What are you waiting for, prime minister?

Maher abu tair
Maher Abu Tair (Photo: Jordan News)
With all due respect, we would like to ask the prime minister what he and his government, after months of taking office, are doing about the piling issues, some of which were inherited from previous governments and some of which are entirely new.اضافة اعلان

When you read the World Bank’s report on the unemployment rate among youth in Jordan, you realize that a social earthquake will strike at any moment now. It is not just a number, it is a very alarming rate indeed, as each unemployed Jordanian is a potential protester and complicit in a scenario that we would not like to see in Jordan and its streets, should anger outgrows sensibility.

This government did nothing regarding unemployment, nor did any other former government, with the exception of a few short-lived attempts with limited impact on mitigating unemployment and its domestic impacts.

The unemployment crisis is severely deepening and it does not require employment in the government itself, as former officials have overindulged their relatives for over 20 years and drowned the country in debt and unproductive jobs, but the government is required to at least cease its sway over the private sector, which has been exhausted by taxes and production costs. It is as if we have a parasitic public sector like an ascaris worm, feeding on the private sector to fulfil its many obligations and depleting it in the process. This has led to sever damage to the private sector, evident today in its inability to cover its liabilities, and create new jobs.

The government might show off the rise in Treasury revenues this year, but that is a narrow view of the scene, because a rise in revenues might not indicate economic prosperity or the beginning of economic recovery, as much as it indicates that many are paying their dues, by all means necessary, which might include borrowing to pay taxes, licensing fees, or other expenses.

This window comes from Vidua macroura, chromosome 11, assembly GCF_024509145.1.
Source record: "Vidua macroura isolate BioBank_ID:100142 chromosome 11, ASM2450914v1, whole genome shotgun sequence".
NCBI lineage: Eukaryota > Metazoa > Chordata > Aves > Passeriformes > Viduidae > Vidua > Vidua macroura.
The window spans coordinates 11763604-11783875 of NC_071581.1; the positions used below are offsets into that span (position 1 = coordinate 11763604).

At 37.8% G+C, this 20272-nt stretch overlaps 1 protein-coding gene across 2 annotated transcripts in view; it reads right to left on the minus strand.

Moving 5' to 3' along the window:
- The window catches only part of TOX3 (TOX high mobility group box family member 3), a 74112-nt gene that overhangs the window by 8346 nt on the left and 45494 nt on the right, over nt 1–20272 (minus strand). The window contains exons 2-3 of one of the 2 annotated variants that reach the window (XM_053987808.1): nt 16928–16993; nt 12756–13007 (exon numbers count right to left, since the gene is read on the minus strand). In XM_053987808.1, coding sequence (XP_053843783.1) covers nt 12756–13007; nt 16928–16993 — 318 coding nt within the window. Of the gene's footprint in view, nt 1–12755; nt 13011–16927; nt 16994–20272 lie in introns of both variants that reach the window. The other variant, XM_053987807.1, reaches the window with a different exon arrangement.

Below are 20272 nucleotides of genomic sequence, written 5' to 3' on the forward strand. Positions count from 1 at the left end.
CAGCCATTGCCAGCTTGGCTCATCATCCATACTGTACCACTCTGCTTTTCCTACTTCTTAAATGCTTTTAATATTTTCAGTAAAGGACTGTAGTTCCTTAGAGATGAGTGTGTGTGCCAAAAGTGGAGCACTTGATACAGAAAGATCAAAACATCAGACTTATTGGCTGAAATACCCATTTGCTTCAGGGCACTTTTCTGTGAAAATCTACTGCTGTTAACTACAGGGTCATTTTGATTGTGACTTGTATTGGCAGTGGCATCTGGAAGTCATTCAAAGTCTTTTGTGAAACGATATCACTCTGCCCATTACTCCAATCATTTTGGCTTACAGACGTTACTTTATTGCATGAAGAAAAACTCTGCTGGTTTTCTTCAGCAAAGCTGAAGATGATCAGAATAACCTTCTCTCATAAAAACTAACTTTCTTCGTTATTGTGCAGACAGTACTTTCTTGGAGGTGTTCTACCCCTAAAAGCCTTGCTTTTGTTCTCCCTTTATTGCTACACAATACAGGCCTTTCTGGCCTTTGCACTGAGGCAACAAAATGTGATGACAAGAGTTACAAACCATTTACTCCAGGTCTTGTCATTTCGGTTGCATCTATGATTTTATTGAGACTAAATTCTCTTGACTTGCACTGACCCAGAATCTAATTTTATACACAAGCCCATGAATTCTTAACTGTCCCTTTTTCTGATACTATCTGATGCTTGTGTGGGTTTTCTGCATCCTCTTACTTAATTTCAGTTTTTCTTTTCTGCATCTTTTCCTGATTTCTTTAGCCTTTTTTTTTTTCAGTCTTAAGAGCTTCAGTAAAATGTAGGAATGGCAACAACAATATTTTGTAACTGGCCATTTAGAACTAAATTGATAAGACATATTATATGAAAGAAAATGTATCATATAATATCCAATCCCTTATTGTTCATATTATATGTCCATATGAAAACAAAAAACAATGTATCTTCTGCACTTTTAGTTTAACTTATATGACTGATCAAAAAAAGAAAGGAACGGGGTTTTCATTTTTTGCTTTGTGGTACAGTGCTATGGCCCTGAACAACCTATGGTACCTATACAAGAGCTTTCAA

The unemployment issue was not created by the current government, but it is still required to find solutions for it, and it is not doing so. In fact, the trend today is to point fingers at the pandemic as the cause for decline, so we must thank the COVID-19 virus, which spares government accountability and reproach, and is responsible not only for health issues, but every declining aspect of our country.

The other issue worth mentioning today and pleading to all officials, including the prime minister and his Cabinet, as well as everyone else, is to stop talking about attracting foreign investment, because which reckless and gambling investor would come to Jordan, when every couple of days they see social crises, blocked roads, confrontations between the public and Gendarmerie, protests, disturbances, and other scenes that have, unfortunately, become mundane to our eyes, as we wake up every morning to a new crisis.

The poor management on the domestic front has distorted the reputation of Jordan abroad, as everyone abroad thinks that the country is perched on top a volcanic vent, endangered, and unstable, so why would anyone sacrifice their fortune and come to Jordan to invest millions in an unsafe environment, open to all scenarios?

The domestic mismanagement has harmed Jordan’s reputation a lot, and wherever we look today, we are asked by Arabs and foreigners about what’s happening in Jordan. A negative image formulated of an unstable country on the edge, and we are now losing the privileges of a good reputation, and we can see no one trying to get them back, so maybe officials would be so generous as to stop talking unproductively about attracting foreign investment, and pay attention to Jordan’s reputation first, so that talk about attracting foreign investment would seem sensible and productive.

We are not trying to overload the prime minister, but these are chronic questions, the cost of which is accumulating. And hiding behind the coronavirus must end, and we must ask; respectfully, what is the government doing regarding all these issues?

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